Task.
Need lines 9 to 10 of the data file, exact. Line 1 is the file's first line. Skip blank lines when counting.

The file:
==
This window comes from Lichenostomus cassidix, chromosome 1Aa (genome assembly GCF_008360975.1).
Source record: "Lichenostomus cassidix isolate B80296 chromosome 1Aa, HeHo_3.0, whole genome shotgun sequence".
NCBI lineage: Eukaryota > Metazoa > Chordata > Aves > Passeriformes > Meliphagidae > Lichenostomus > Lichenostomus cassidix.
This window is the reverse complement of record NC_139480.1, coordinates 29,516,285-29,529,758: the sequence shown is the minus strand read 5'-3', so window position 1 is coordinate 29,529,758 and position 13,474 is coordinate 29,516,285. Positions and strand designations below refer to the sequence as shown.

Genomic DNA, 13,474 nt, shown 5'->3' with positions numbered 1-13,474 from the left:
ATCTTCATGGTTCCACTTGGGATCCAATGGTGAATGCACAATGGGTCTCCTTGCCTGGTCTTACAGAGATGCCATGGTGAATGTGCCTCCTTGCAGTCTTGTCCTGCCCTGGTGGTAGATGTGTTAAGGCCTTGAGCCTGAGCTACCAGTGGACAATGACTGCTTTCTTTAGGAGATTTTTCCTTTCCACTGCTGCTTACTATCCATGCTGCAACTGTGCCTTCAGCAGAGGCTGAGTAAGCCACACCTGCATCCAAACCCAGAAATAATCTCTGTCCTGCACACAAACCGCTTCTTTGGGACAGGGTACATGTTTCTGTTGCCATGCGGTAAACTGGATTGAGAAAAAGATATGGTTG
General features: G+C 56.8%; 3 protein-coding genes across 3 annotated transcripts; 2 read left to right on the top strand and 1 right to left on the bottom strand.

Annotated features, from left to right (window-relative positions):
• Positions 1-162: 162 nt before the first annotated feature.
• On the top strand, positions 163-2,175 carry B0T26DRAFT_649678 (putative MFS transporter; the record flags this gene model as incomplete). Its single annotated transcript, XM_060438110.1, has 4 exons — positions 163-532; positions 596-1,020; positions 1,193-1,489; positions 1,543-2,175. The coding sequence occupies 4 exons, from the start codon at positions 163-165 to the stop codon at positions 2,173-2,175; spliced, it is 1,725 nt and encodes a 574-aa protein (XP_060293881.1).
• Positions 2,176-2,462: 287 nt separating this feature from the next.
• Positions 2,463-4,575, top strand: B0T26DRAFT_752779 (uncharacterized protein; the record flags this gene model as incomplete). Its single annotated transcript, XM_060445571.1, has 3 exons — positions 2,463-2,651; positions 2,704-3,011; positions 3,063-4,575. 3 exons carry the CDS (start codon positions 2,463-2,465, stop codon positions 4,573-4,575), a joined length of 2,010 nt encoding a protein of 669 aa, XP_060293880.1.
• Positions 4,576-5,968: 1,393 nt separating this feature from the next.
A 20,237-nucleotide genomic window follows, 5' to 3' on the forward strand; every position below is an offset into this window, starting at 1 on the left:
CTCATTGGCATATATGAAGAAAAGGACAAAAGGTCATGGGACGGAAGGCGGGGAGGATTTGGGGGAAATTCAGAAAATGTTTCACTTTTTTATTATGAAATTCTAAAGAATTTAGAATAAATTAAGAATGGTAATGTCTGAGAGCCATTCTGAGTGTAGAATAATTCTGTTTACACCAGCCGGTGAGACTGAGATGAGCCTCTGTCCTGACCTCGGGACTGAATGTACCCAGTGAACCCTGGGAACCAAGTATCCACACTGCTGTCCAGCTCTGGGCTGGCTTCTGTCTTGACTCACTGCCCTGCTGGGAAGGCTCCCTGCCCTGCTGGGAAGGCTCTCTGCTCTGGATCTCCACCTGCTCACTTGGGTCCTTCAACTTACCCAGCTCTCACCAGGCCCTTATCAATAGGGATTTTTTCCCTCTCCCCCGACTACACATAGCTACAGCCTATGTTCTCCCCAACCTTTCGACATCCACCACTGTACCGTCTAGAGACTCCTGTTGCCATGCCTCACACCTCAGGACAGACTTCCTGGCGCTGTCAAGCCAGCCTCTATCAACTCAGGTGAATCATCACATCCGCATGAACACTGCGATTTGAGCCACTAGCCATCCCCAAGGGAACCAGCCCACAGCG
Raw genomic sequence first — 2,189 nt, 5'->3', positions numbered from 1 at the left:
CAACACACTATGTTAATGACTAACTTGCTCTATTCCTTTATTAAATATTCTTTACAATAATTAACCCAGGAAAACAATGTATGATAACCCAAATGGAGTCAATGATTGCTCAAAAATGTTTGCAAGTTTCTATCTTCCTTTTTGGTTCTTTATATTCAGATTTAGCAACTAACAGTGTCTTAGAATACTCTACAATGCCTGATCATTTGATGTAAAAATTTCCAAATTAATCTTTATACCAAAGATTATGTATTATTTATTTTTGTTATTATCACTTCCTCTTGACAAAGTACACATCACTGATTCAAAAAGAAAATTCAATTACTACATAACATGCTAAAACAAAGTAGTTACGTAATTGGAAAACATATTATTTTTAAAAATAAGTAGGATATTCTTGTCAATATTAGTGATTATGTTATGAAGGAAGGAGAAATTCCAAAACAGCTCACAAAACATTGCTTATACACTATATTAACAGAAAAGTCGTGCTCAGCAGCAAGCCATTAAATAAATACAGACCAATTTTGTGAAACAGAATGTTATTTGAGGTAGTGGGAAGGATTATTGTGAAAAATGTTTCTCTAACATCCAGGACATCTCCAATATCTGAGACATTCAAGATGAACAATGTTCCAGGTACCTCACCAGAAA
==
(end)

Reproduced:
• Positions 1-162: 162 nt before the first annotated feature.
• On the top strand, positions 163-2,175 carry B0T26DRAFT_649678 (putative MFS transporter; the record flags this gene model as incomplete). Its single annotated transcript, XM_060438110.1, has 4 exons — positions 163-532; positions 596-1,020; positions 1,193-1,489; positions 1,543-2,175. The coding sequence occupies 4 exons, from the start codon at positions 163-165 to the stop codon at positions 2,173-2,175; spliced, it is 1,725 nt and encodes a 574-aa protein (XP_060293881.1).